Archive for May, 2012
Adobe World-Ready composers already give you flexibility to work with indic languages. Support for Hunspell open source dictionaries let you download and use dictionaries that you need. Arabic and Hebrew text has some additional complications. But InDesign CS6, Middle Eastern edition has features that handle the additional complexitites and let you create designs with Arabic, Hebrew, or mixed content.
To create Arabic and Hebrew content, you need some special treatment. For example, Arabic and Hebrew are right-to-left languages, so you need the ability to change the paragraph direction.
Several other features, such as specifying Text direction, story direction, binding direction are included. Other language specific features such as automatic Kashida insertion, Diacritical marks, and Diacritical coloring are also included.
See Arabic and Hebrew features in InDesign Cs6 for more details.
Also have a look at the other new features in InDesign CS6.
Download a Trial
Download a trial, and take it for a spin. I’m sure that you’ll like what you see. You can download the trial installer from the follow locations.
Back in CS5.5, InDesign added support for open-source Hunspell dictionaries to verify spelling and hyphenation.
In InDesign CS6, HunSpell is the default dictionary provider. Several dictionaries are shipped with the software, but you can also download additional spelling and hyphenation dictionaries from the OpenOffice website.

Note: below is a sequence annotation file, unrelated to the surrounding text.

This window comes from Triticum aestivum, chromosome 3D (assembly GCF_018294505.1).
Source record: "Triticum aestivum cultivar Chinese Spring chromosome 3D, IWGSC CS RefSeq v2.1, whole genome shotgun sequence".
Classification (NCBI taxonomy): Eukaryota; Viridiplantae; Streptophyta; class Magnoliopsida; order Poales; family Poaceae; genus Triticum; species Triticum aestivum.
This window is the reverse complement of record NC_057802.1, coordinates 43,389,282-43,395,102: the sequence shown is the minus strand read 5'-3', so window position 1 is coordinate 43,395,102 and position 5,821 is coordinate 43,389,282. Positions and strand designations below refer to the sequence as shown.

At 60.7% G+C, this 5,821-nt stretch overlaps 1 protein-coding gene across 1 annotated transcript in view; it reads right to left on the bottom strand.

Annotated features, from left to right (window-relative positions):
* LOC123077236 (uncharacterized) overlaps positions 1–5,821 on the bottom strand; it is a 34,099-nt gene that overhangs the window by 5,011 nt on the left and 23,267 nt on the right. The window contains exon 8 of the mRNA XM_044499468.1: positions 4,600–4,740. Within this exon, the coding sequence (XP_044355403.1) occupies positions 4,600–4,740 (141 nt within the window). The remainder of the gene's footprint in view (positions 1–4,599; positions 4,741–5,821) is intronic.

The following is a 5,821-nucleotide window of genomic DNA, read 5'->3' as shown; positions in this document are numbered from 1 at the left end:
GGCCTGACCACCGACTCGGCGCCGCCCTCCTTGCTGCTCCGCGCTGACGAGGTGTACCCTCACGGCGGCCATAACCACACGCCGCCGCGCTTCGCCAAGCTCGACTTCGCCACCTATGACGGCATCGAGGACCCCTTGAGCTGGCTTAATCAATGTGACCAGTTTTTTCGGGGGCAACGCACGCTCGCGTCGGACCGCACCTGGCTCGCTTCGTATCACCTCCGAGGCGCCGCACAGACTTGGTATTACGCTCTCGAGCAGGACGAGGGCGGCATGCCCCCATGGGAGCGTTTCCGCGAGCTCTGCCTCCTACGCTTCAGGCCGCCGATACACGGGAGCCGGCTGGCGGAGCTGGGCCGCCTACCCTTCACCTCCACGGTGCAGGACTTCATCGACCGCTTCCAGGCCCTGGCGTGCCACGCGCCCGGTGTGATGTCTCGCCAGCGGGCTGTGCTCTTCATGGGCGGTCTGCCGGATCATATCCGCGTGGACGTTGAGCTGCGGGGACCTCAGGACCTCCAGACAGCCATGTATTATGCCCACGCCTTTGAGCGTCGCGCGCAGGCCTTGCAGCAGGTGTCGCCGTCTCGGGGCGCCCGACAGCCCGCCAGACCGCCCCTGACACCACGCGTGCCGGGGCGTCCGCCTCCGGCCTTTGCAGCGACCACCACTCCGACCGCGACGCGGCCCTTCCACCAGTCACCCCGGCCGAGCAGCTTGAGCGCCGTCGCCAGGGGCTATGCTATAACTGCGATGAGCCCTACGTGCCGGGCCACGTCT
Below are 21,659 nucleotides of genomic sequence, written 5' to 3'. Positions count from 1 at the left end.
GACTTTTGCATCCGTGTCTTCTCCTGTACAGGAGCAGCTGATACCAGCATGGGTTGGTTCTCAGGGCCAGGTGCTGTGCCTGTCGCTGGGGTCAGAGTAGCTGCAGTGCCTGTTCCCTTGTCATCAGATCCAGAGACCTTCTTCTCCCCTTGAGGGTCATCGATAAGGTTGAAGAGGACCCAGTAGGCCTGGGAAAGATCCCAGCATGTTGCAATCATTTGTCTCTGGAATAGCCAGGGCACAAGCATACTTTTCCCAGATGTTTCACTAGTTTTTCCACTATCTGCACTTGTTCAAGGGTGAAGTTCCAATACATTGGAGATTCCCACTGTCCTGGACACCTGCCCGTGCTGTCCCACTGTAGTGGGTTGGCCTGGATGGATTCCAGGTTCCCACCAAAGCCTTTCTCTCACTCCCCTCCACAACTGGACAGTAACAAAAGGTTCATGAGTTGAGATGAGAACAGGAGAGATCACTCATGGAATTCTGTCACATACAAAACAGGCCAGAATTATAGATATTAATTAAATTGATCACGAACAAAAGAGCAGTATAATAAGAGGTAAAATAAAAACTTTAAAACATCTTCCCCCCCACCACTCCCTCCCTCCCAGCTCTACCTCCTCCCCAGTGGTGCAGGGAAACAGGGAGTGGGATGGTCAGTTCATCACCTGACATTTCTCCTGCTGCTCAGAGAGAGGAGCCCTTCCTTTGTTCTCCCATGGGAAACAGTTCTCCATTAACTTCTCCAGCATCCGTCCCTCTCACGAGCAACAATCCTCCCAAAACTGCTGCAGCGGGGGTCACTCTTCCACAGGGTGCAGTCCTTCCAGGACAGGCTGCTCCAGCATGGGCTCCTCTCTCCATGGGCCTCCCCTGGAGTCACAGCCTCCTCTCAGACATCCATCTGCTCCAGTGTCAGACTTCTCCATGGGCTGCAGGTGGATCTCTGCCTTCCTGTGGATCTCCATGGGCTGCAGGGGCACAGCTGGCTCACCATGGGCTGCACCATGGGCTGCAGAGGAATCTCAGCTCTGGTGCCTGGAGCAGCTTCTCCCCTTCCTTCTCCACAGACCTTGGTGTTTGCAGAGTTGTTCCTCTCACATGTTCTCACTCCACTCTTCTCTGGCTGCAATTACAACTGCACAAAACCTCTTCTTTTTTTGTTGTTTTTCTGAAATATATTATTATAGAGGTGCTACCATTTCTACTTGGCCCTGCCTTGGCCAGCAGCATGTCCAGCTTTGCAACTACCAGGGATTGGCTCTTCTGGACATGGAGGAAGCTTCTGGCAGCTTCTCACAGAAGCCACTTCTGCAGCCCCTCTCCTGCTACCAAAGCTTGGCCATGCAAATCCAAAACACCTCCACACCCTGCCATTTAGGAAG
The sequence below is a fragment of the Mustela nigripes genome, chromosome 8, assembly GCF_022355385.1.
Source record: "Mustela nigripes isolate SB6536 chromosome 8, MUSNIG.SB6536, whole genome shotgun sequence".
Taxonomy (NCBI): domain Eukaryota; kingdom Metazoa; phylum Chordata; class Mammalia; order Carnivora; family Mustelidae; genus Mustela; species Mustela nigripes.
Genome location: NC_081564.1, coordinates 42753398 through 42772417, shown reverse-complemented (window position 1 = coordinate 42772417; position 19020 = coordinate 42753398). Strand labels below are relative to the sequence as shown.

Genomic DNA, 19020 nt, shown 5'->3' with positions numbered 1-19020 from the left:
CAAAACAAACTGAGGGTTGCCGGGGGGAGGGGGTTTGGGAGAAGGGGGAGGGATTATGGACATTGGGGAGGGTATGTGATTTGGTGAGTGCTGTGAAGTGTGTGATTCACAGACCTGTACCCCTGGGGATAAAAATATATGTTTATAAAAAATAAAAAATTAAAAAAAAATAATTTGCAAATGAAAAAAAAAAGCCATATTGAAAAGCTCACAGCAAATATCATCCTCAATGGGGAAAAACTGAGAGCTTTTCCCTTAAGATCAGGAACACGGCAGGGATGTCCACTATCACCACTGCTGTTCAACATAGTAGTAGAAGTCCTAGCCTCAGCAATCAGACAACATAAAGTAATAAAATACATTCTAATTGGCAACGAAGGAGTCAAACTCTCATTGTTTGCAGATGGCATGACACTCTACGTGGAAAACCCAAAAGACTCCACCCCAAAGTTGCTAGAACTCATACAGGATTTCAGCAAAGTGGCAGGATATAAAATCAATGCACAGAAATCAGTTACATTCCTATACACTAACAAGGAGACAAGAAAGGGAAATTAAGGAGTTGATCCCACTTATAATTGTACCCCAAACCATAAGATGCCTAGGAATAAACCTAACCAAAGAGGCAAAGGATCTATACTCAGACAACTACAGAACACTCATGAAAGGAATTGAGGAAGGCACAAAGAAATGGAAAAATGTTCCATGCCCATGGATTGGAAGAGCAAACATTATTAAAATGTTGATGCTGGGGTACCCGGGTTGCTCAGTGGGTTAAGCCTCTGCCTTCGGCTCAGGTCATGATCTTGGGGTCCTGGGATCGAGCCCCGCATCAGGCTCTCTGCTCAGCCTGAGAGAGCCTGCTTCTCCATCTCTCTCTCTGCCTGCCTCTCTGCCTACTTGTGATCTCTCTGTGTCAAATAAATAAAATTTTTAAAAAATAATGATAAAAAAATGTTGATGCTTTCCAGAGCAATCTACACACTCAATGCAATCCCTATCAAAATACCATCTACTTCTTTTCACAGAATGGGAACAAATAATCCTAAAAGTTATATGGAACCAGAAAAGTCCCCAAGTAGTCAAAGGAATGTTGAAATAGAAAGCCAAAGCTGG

Using Hunspell to verify spelling and to hyphenate words, you are no longer limited by the number of languages shipped within the product. Dictionaries for over 90 languages are available for integration at the Open Office website. Several other sites also provide Hunspell dictionaries. You can download language dictionaries of your choice and add them to InDesign CS6.
To view the instructions, from within the product, click HunSpell Info in the dictionary preferences dialog box.
The instructions are also available at http://helpx.adobe.com/indesign/kb/add_cs_dictionaries.html
I thought that I’ll compile a list of all the links at one place, and also try and explain the role each page plays. If you’ve installed the CS6, then you probably know this already; not sure how helpful this will be, but here it is.
- Launching help from InDesign open the help content in your default web browser
- The Adobe Help Manager lets you download offline help and notifies you when updated content is available.
See What’s new with Adobe Community Help for more detailed information.
Help Hub page
The Help Hub page is a central page that contains information about getting started with the product and where to access the help from. Most of the links in this post can be accessed through the Help Hub page. It provides a single launch point from where you can access various resources.
The Topics page is displayed when you press F1 or choose Help > Online Help. This page replaces the Table-of-contents page, and does away with the “Tree” navigation and multiple clicking that was necessary in the earlier versions. (If you have stubby fingers like mine, this works quite nicely on tablets and phones too)
- All help articles are at the same level, and clubbed under Topics
- Small chunks of content have been consolidated into larger articles so that you get the entire context in a single page.